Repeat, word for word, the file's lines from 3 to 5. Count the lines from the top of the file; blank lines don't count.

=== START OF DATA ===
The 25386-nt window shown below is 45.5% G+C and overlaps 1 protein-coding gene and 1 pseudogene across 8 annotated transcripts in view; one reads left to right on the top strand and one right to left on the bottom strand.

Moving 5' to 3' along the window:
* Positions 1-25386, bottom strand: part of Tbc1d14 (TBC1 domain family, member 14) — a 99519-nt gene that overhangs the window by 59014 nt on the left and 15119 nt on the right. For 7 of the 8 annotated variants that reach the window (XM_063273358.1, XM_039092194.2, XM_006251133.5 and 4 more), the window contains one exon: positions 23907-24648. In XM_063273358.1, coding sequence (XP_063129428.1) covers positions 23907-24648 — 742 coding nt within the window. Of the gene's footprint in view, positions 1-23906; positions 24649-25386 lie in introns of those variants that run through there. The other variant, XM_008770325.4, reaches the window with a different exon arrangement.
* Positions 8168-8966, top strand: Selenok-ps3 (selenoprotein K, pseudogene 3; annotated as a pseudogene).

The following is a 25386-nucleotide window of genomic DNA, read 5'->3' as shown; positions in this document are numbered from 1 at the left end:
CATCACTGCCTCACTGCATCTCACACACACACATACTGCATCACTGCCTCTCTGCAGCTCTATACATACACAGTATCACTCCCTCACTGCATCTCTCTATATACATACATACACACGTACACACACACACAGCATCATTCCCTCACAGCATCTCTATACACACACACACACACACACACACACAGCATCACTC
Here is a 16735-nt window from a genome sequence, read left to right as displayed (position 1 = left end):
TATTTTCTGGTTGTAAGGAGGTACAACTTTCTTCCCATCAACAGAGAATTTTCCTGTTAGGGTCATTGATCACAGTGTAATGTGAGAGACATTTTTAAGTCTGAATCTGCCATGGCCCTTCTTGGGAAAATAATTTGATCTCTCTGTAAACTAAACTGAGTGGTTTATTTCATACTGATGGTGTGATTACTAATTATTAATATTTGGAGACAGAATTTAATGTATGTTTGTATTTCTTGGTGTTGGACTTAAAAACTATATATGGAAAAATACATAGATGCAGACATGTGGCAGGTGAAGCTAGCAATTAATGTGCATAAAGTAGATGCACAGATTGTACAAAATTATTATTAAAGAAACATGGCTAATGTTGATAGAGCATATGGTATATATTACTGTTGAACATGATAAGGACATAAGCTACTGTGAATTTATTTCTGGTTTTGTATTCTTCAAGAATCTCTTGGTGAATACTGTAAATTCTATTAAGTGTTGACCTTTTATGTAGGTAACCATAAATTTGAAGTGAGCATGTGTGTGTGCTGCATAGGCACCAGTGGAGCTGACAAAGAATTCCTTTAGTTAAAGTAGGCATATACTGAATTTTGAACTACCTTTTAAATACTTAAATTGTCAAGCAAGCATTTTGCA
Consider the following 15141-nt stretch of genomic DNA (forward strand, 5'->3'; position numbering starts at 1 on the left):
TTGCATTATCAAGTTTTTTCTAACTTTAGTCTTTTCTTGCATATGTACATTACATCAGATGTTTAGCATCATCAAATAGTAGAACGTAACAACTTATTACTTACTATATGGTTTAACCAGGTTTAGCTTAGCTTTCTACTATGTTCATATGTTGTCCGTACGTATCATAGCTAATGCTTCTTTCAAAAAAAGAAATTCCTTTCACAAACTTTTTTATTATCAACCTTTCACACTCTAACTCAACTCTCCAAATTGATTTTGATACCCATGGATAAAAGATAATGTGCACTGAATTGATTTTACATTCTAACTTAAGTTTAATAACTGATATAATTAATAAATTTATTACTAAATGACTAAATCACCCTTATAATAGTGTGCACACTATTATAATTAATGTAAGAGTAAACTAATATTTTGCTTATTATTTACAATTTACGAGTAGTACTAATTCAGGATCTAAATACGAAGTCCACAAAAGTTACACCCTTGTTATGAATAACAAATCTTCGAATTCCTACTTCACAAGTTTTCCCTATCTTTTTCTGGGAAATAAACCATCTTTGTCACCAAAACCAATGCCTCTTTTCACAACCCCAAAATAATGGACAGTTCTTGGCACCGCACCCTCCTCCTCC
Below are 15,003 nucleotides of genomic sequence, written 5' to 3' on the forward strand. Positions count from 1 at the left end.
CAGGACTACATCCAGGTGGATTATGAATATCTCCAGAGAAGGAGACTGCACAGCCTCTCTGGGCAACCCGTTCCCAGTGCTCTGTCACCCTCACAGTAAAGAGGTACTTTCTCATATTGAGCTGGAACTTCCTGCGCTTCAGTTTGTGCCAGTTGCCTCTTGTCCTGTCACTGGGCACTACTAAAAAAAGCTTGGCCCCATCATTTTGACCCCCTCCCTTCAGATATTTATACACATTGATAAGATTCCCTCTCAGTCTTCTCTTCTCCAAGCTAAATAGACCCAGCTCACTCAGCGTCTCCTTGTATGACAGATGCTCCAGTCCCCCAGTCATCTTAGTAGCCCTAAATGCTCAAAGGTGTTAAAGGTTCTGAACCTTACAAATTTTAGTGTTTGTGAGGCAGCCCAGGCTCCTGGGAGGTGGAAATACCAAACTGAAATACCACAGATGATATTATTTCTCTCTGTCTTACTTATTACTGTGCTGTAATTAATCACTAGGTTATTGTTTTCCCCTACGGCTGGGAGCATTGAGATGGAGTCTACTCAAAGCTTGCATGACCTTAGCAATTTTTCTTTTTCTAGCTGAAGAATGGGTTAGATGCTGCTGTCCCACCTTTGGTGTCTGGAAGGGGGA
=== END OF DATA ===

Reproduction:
* Positions 1-25386, bottom strand: part of Tbc1d14 (TBC1 domain family, member 14) — a 99519-nt gene that overhangs the window by 59014 nt on the left and 15119 nt on the right. For 7 of the 8 annotated variants that reach the window (XM_063273358.1, XM_039092194.2, XM_006251133.5 and 4 more), the window contains one exon: positions 23907-24648. In XM_063273358.1, coding sequence (XP_063129428.1) covers positions 23907-24648 — 742 coding nt within the window. Of the gene's footprint in view, positions 1-23906; positions 24649-25386 lie in introns of those variants that run through there. The other variant, XM_008770325.4, reaches the window with a different exon arrangement.
* Positions 8168-8966, top strand: Selenok-ps3 (selenoprotein K, pseudogene 3; annotated as a pseudogene).

The following is a 25386-nucleotide window of genomic DNA, read 5'->3' as shown; positions in this document are numbered from 1 at the left end: